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Nigerians queue at an ATM

The cack-handed attempt by the Central Bank of Nigeria (CBN) to replace old 1,000, 500 and 200 naira banknotes for newly designed notes by Friday, 10th of February has gone down like a lead balloon.  The Bank claims that the currency transition is intended to combat double digit inflation by reducing cash in circulation.  The CBN asserts that its currency redesign and replacement policy would not only address inflation, which is currently running at 21%, but would also deter forgery while promoting a cashless society by limiting the number of withdrawals.

In a country where an estimated 40% of the adult population does not have a bank account – especially those living in rural areas- this was only ever going to result in chaos.  Restrictions imposed by the CBN on dispensing of old notes (not allowed via ATM or over the counter) and new notes (only allowed via ATMs and not over the counter) compounded the problem and frustration of people who discovered that most ATMs were out of order. 

Initial speculation that the cash shortage was caused by the banking authorities not releasing enough new notes has been replaced by a report from the country’s anti-fraud agency, the Economic and Financial Crimes Commission (EFCC).  The EFCC confirmed raids in which officers had arrested bank managers for allegedly hoarding the new notes in cahoots with illicit currency traders rather than putting them in ATMs and giving them to customers.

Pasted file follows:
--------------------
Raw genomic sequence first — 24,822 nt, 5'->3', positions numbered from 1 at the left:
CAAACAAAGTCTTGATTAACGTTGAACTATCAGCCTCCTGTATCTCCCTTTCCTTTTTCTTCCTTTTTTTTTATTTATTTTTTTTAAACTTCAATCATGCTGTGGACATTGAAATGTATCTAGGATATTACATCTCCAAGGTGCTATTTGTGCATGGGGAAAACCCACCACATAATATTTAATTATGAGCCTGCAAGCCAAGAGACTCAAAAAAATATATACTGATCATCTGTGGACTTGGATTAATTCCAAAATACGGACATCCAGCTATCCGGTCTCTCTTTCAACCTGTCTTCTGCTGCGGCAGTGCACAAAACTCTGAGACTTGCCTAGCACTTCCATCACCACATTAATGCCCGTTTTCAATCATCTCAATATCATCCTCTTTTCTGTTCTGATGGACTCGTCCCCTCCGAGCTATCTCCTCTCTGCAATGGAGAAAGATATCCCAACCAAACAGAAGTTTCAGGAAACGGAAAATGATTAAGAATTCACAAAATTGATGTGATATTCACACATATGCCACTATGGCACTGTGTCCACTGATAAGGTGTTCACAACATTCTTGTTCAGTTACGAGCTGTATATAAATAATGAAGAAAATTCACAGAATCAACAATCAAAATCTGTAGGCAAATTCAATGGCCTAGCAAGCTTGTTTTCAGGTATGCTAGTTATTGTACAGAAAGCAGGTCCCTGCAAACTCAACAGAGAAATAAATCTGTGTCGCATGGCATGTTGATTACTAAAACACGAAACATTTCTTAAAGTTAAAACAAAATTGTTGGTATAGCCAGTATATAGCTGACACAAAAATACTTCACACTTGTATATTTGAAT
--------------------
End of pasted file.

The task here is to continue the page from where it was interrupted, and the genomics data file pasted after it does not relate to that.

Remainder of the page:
Nigeria, one of the world’s largest oil producers, suffers from recurrent fuel shortages because of failure by the government to invest in its refineries.  This means that the country has to import most of the fuel required to cover its populations needs.  Recurring fuel shortages force citizens to wake up before the crack of dawn, queueing for hours in the blazing sun only to arrive at the top of the queue and be told that fuel has run out.  Wasted days, inability to simply get from A to B, parents’ frustration at not being able to get their children to school on time has led to protests across the country as a prevailing sense of anarchy in the land dominates.

Despair is even making some voters question the point of the forthcoming elections and whether their votes will really make a difference.  What is being referred to as the mystery of 3 queues is emblematic of government failure across many fronts. The convergence of multiple miseries against a backdrop of persistent hardship in the form of high unemployment, profound insecurity, sky-rocketing inflation and deprivations across many basic needs, a few short weeks before what has been called 2023’s most important elections in the world, threatens the elections.  The cash chaos is a concern for this month’s presidential elections given that some election service providers require cash payment.  

Nigerians, who are unaccustomed to queuing, now find themselves forced to form lines to access fuel, money or Permanent Voter Cards (PVCs).    If you’re not queuing for fuel, you’re queuing to withdraw your hard-earned cash or to be able to exercise your civic right to vote!  Ironically, it is not Buhari’s War Against Indiscipline (WAI) campaign of his previous tenure as military head of state, when soldiers forced Nigerians to queue that is changing their behaviour, it is a complete lack of collaboration locally by various government bodies. An emergency meeting convened by President Buhari is a last ditch effort to assuage tensions, with defiant optimism in some quarters that the elections will proceed unhindered.